Terry e-mails in Will Durst's latest from The Daily Dose of Durst:

A group called Human Rights Watch has called for the White House to appoint an independent investigator to look into Secretary of Defense Donald Rumsfeld's involvement in the detainee abuses at the Abu Ghraib prison in Iraq. Yeah, that's going to happen. Around the same time Laura Bush hits the road as a backup dancer on Cher's next farewell tour.

Laura Bush is going on tour with Cher!!! No, it was a joke. (Credit Cher with better taste.) But I'm looking at the e-mails and a few people didn't get that Alexander Cockburn was joking with his Time piece that we linked to earlier today. I'll note in that entry that it was a joke but let me note it here as well.

Carrie e-mails in to note Chris at Interesting Times:

Will the Democrats, as David Broder suggests, come out on the wrong side if they follow through on Harry Reid's threats to stop Senate business if Frits invokes the nuclear option? Broder compares the current fight to the government shutdown in 1995 and says that Reid and the Democrats will be perceived as in the wrong like Newt Gingrich and the Republicans were back then. Will the Democrats pay a political price if they continue to obstruct Bush's judicial nominees?
Let's turn the question around: what kind of political price will the Democrats pay if they don't follow through on the threat? What kind of perception will they leave if they fold now and compromise on Bush's judges?
The answer is simple: they will simply confirm the public perception that Democrats are wimps who don't stand for anything.


??? e-mails the latest from Regina (Chicana on the Edge):

Whatever the reason, I grew up expecting people who looked mainstream-American-white to think of themselves as mainstream-American-white and I was impressed by the first Chicago acquaintance who identified so strongly as Irish that she really took St. Patrick's Day personally. A boss proudly declaring his Polish background on Pulaski Daysurprised me, and countless guys that I've dated have startled me by making clear their identification as Dutch or Lithuanian, etc.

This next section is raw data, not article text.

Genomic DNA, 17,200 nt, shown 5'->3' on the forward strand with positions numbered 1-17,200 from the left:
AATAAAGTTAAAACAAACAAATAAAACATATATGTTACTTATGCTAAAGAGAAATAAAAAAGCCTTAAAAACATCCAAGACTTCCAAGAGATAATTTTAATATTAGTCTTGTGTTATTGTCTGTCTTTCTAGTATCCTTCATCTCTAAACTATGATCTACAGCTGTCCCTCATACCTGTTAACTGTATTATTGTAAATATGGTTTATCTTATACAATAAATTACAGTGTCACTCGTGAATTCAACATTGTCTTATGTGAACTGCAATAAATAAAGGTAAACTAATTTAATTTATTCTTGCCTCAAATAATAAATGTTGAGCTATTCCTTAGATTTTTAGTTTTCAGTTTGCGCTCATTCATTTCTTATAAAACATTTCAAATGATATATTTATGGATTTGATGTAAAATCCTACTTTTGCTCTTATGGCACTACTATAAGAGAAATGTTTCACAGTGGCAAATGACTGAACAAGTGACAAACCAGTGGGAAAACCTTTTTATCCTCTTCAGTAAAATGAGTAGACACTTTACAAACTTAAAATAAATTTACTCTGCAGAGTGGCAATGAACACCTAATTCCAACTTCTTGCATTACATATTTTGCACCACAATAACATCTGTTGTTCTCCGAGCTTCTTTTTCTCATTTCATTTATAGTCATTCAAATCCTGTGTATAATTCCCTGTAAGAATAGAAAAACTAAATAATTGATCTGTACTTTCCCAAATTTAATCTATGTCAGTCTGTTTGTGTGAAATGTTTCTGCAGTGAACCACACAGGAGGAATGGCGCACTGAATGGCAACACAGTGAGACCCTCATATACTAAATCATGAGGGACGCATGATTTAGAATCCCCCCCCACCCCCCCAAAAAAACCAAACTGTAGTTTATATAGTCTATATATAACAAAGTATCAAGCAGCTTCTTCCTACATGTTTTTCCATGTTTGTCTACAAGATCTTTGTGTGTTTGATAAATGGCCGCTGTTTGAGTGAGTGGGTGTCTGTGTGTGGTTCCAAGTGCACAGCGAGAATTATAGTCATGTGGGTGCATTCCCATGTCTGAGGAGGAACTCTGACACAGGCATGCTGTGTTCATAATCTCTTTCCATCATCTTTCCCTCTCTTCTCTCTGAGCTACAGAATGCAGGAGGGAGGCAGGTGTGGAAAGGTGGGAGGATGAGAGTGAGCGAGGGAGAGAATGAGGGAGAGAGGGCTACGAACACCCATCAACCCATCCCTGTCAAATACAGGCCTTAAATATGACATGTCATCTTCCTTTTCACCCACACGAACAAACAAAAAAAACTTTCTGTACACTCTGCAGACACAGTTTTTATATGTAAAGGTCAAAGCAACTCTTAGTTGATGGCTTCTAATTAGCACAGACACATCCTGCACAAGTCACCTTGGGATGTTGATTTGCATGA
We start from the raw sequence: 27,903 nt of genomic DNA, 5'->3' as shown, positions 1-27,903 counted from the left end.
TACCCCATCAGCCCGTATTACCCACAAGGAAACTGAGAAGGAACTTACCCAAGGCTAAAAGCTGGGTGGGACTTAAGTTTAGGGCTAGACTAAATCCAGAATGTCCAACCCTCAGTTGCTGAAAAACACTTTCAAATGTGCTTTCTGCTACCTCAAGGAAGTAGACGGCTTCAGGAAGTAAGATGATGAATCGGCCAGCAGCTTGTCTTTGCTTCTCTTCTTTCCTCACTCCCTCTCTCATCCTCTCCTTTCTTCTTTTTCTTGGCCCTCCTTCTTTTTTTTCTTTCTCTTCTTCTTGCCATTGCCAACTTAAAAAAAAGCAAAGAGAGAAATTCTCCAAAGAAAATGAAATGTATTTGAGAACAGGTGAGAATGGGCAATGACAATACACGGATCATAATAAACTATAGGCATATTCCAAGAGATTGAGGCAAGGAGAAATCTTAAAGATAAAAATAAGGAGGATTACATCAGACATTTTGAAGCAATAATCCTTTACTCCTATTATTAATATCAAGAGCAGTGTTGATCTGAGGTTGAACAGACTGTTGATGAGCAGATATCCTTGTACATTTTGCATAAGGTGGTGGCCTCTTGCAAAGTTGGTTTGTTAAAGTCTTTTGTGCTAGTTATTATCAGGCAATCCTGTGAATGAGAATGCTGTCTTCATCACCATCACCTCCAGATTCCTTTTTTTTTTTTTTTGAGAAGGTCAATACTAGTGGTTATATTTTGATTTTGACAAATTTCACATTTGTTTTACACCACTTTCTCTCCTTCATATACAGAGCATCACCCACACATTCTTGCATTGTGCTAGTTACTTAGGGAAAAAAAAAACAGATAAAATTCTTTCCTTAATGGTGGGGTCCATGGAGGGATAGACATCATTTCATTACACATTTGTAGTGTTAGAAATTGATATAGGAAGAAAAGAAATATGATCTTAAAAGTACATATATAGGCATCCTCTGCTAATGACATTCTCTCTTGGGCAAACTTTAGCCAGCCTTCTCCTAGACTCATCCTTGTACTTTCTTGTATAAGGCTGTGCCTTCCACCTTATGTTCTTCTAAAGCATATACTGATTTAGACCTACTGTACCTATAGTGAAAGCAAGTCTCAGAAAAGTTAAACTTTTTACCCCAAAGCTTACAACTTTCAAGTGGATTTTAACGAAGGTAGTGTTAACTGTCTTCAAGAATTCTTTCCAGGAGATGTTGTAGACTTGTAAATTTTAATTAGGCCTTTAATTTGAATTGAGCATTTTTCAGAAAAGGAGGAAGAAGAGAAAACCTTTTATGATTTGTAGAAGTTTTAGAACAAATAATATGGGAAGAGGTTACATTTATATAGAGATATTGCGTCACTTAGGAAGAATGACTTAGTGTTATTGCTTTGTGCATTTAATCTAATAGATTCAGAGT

Thus have I discovered that there are no "white" people in Chicago.
Everyone, not just those of us whose parents learned English as a second language, carries a solid sense of their cultural heritage. Is it like this everywhere outside of California or is this a Chicago phenomenon? I don't know but, after the cultural blandness of my California Anglo friends, I'm realizing how many different colors there are in white.

Doug e-mails to note Jorge Mariscal's "The Passing of a legend: Rodolfo 'Corky' Gonzales" from The Black Commentator:

When in the summer of 1968 President Lyndon Johnson’s Attorney General stood up before an audience of Chicano, African American, Puerto Rican, American Indian, and poor white activists, he had no idea he was about to receive a knockout punch delivered by a former Mexican American flyweight contender. When the stocky man with a moustache rose to ask his question, Attorney General Ramsey Clark dismissed him by saying he would not take questions until after his statement. Refusing to be silenced, the man stood again and forced Clark to listen to what he had to say.
That man was Rodolfo "Corky" Gonzales. He had come to Washington, D.C. as part of the Southwest delegation of the Poor People’s Campaign, the project planned by Martin Luther King, Jr. to force the issues of poverty and economic injustice on to the national agenda. Gonzales did not mince words, telling Clark that if he would not admit that there was racial discrimination in housing he was either na├»ve or blind. Although this was the first time the national media had seen Gonzales, in the Southwestern states especially among young Chicanos he was already a legend.